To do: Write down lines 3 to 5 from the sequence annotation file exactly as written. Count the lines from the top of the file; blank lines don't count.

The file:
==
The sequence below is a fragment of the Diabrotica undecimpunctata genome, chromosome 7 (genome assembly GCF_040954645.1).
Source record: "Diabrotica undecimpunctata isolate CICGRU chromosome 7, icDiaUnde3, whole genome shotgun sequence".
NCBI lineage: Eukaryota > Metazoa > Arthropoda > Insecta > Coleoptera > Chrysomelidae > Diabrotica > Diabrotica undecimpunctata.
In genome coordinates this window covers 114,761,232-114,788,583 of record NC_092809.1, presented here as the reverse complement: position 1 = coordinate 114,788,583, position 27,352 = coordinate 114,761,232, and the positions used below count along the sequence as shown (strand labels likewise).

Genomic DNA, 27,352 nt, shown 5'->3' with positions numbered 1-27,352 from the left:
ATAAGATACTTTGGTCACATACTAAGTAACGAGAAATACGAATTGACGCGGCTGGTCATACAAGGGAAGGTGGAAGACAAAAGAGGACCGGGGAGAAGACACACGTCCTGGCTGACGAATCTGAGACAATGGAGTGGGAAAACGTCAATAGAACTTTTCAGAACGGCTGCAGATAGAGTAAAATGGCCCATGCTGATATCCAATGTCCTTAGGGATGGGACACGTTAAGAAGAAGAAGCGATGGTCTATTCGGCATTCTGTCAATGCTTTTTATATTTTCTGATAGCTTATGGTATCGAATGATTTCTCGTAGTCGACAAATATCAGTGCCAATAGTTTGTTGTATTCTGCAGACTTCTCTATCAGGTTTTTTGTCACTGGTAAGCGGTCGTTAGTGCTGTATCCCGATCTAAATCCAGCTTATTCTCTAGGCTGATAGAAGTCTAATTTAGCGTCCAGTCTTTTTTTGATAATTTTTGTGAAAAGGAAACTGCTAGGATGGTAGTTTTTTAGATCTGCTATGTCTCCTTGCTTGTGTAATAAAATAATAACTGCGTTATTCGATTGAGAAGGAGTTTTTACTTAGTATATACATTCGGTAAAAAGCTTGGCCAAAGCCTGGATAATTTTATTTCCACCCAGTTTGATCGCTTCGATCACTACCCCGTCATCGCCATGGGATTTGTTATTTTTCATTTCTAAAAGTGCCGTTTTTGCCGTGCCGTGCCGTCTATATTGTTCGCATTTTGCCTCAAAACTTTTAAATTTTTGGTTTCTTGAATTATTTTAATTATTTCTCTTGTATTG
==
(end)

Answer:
NCBI lineage: Eukaryota > Metazoa > Arthropoda > Insecta > Coleoptera > Chrysomelidae > Diabrotica > Diabrotica undecimpunctata.
In genome coordinates this window covers 114,761,232-114,788,583 of record NC_092809.1, presented here as the reverse complement: position 1 = coordinate 114,788,583, position 27,352 = coordinate 114,761,232, and the positions used below count along the sequence as shown (strand labels likewise).

Genomic DNA, 27,352 nt, shown 5'->3' with positions numbered 1-27,352 from the left: